Active surveillance is increasingly recognized as a reasonable option for men with low-risk, localized prostate cancer, yet few men who might benefit from conservative management receive it.
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The authors examined the acceptability of normative messages about active surveillance as a management option for patients with low-risk prostate cancer. Men with a diagnosis of localized prostate cancer who were recruited through prostate cancer support organizations completed a web-based survey (N = 331). They rated messages about active surveillance for believability, accuracy, and importance for men to hear when making treatment decisions.
The message "You don't have to panic … you have time to think about your options" was perceived as believable, accurate, and important by more than 80% of the survivors. In contrast, messages about trust in the active surveillance protocol and "knowing in plenty of time" if treatment is needed were rated as accurate by only about 36% of respondents.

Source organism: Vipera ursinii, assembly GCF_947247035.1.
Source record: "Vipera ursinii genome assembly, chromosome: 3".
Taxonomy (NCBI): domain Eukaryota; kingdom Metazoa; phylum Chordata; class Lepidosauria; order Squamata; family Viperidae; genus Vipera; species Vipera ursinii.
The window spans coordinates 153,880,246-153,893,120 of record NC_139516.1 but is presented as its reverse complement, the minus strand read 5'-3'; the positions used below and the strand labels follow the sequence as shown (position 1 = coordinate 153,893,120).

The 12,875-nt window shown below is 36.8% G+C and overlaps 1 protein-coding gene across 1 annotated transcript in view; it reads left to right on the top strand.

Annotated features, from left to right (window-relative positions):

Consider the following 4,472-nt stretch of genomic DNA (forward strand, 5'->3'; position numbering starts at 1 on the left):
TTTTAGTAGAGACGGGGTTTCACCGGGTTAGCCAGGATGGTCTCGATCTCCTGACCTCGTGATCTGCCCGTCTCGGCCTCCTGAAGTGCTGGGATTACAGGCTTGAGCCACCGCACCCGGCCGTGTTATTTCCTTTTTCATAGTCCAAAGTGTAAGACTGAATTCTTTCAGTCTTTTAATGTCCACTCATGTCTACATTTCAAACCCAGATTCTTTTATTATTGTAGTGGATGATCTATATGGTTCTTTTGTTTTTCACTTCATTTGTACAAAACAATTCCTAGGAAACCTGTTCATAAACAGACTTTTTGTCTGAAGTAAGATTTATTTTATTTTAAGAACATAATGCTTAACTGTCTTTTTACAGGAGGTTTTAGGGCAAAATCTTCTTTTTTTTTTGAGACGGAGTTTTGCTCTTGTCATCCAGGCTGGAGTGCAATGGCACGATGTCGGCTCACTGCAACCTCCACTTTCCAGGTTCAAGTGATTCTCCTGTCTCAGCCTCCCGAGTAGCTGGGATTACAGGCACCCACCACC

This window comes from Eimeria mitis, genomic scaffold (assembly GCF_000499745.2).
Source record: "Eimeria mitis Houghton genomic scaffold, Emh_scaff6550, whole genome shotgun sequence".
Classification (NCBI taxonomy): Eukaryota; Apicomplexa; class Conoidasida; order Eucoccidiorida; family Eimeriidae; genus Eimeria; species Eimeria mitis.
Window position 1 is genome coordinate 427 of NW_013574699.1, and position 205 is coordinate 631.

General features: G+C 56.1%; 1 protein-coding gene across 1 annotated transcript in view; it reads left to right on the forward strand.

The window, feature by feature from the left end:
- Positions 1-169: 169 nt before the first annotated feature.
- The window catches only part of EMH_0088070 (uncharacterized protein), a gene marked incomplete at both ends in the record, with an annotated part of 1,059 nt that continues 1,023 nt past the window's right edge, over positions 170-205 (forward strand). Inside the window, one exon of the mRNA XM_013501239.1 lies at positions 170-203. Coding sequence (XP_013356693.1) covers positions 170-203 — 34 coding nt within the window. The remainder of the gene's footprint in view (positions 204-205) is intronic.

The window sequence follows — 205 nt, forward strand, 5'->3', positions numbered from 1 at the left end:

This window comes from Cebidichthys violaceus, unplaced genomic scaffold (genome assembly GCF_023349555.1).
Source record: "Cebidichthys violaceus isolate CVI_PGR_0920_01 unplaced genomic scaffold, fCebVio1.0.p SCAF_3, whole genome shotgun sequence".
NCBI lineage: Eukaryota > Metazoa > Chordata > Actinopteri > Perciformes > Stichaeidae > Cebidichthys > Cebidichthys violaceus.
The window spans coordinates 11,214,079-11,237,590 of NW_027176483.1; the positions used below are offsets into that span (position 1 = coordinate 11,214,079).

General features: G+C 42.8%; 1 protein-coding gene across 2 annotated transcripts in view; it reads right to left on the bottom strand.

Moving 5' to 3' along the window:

For active surveillance to be viewed as a reasonable alternative, men will need reassurance that following an active surveillance protocol is likely to allow time for curative treatment if the cancer progresses.
J Health Commun. 2015 Jun 11:1-7. [Epub ahead of print]
Volk RJ1, Kinsman GT, Le YC, Swank P, Blumenthal-Barby J, McFall SL, Byrd TL, Mullen PD, Cantor SB.
a Department of General Internal Medicine , The University of Texas MD Anderson Cancer Center , Houston , Texas , USA.